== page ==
Spruce Up Your Well-Being Routine With These 7 Healthy Springtime Habits
Spring has fully sprung! And is there any better time to reevaluate your health habits and overall well-being? It feels right to follow Mother Nature's lead and use the spring season to reflect on how we feel (i.e., mentally, physically, emotionally, spiritually) and put goals in place to emerge refreshed, renewed, and reborn after a long, cold winter.
When it comes to nutrition and movement, there are many exciting activities and foods we can begin to incorporate into our daily lives. And who's better at revamping habits and routines than experts from the Mayo Clinic Diet?
What is the Mayo Clinic Diet?
First things first: I'll let Donald D. Hensrud, M.D., M.S., medical director for the Mayo Clinic Healthy Living Program, explain what the Mayo Clinic Diet is, exactly.
"It's not only about weight and it's not really a diet—it's a lifestyle change program that emphasizes healthy weight management and healthy eating," says Hensrud. "It's about health and beneficial lifestyle habits."
Even if you're already familiar with the Mayo Clinic Diet, you may not have heard that it recently underwent a pretty massive upgrade and now includes a variety of meal plans to accommodate a range of dietary patterns (including Mediterranean, vegetarian, higher protein, and keto). This variety of meal plans is just one way that the Mayo Clinic Diet recognizes fad, one-size-fits-all approaches to healthy body composition aren't realistic or practical.
As Hensrud noted, the name "Mayo Clinic Diet" can be deceiving—this isn't a "diet" but rather a new outlook on health and well-being. The program's mission is to introduce healthy habits that will create sustainable change and inspire healthy body composition and long-term well-being.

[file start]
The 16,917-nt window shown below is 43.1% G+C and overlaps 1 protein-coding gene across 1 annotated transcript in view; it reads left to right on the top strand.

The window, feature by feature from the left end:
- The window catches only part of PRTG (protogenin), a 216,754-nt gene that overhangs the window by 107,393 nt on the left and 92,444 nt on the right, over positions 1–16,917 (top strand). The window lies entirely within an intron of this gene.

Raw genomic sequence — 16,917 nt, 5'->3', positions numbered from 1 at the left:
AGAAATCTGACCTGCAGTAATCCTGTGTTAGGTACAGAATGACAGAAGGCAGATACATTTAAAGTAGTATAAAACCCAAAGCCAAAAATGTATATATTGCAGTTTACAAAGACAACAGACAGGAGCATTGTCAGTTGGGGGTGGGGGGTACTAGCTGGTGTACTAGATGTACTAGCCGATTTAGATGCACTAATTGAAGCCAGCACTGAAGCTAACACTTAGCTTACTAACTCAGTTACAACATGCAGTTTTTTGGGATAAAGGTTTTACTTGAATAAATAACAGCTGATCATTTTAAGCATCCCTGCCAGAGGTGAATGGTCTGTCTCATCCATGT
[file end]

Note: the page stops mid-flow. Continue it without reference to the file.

Introducing healthy springtime habits.
The thing is this: Sticking to new habits is hard, and breaking old ones can be even tougher. "In general, we like to talk to people about making baby steps and building on them," says Hensrud. This goes for all goals (health, career, etc.)—it's important not to overwhelm yourself from the start.
Nutritionist and New York Times bestselling author JJ Virgin, CNS, BCHN, said it best in her recent mbg article: "Well-being doesn't happen overnight. When you tackle everything at once, you're most likely going to get burned out and ditch the entire process." (Read Virgin's tips for creating a personalized wellness routine that's actually sustainable here.)
"One of the mistakes people make is they are too rigid in their approach to changing their diet," notes Hensrud. "They go 'on' a diet, which means they're gonna go 'off' a diet." When you're trying to facilitate long-term change, this mindset simply doesn't work.
Jennifer Welper, wellness executive chef at the Mayo Clinic Healthy Living Program and author of Cook Smart, Eat Well, likes to promote sustainability and consistency to make healthy cooking (and eating) more effective. "Truly, it's just about creating the environment for you to be successful," she says.
7 ways to spruce up your spring routine.
Like most things in life, half the battle with incorporating healthier habits (whether exercise-focused, nutritional, or otherwise) is simply convincing your brain that it's not going to be a miserable process. "It's not as bad as what people think," Hensrud notes. Once they start seeing results, they feel better and it becomes an empowering process.